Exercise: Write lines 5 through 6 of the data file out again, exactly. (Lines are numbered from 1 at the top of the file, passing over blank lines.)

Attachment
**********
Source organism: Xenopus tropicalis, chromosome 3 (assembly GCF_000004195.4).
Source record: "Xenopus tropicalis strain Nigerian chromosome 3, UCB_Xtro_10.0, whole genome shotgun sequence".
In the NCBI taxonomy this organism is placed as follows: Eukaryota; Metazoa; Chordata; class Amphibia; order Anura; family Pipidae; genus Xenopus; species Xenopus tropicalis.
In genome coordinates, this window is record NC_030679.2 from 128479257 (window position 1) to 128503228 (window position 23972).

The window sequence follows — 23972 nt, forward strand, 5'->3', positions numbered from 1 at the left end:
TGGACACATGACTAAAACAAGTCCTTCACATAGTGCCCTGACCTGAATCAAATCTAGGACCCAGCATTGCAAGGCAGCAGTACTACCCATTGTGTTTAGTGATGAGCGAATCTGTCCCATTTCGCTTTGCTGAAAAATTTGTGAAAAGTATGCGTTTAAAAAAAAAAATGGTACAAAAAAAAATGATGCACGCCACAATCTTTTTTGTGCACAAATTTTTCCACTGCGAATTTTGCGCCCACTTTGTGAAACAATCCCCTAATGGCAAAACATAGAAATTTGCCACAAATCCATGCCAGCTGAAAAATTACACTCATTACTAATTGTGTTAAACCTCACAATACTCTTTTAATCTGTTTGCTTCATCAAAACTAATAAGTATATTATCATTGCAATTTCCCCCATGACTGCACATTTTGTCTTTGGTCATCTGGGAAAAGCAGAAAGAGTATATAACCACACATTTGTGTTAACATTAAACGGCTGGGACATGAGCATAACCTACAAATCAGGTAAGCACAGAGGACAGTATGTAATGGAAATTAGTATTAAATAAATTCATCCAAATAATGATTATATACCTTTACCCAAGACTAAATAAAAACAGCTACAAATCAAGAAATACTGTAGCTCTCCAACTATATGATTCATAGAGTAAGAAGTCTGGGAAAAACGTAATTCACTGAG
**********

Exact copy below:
The window sequence follows — 23972 nt, forward strand, 5'->3', positions numbered from 1 at the left end:
TGGACACATGACTAAAACAAGTCCTTCACATAGTGCCCTGACCTGAATCAAATCTAGGACCCAGCATTGCAAGGCAGCAGTACTACCCATTGTGTTTAGTGATGAGCGAATCTGTCCCATTTCGCTTTGCTGAAAAATTTGTGAAAAGTATGCGTTTAAAAAAAAAAATGGTACAAAAAAAAATGATGCACGCCACAATCTTTTTTGTGCACAAATTTTTCCACTGCGAATTTTGCGCCCACTTTGTGAAACAATCCCCTAATGGCAAAACATAGAAATTTGCCACAAATCCATGCCAGCTGAAAAATTACACTCATTACTAATTGTGTTAAACCTCACAATACTCTTTTAATCTGTTTGCTTCATCAAAACTAATAAGTATATTATCATTGCAATTTCCCCCATGACTGCACATTTTGTCTTTGGTCATCTGGGAAAAGCAGAAAGAGTATATAACCACACATTTGTGTTAACATTAAACGGCTGGGACATGAGCATAACCTACAAATCAGGTAAGCACAGAGGACAGTATGTAATGGAAATTAGTATTAAATAAATTCATCCAAATAATGATTATATACCTTTACCCAAGACTAAATAAAAACAGCTACAAATCAAGAAATACTGTAGCTCTCCAACTATATGATTCATAGAGTAAGAAGTCTGGGAAAAACGTAATTCACTGAG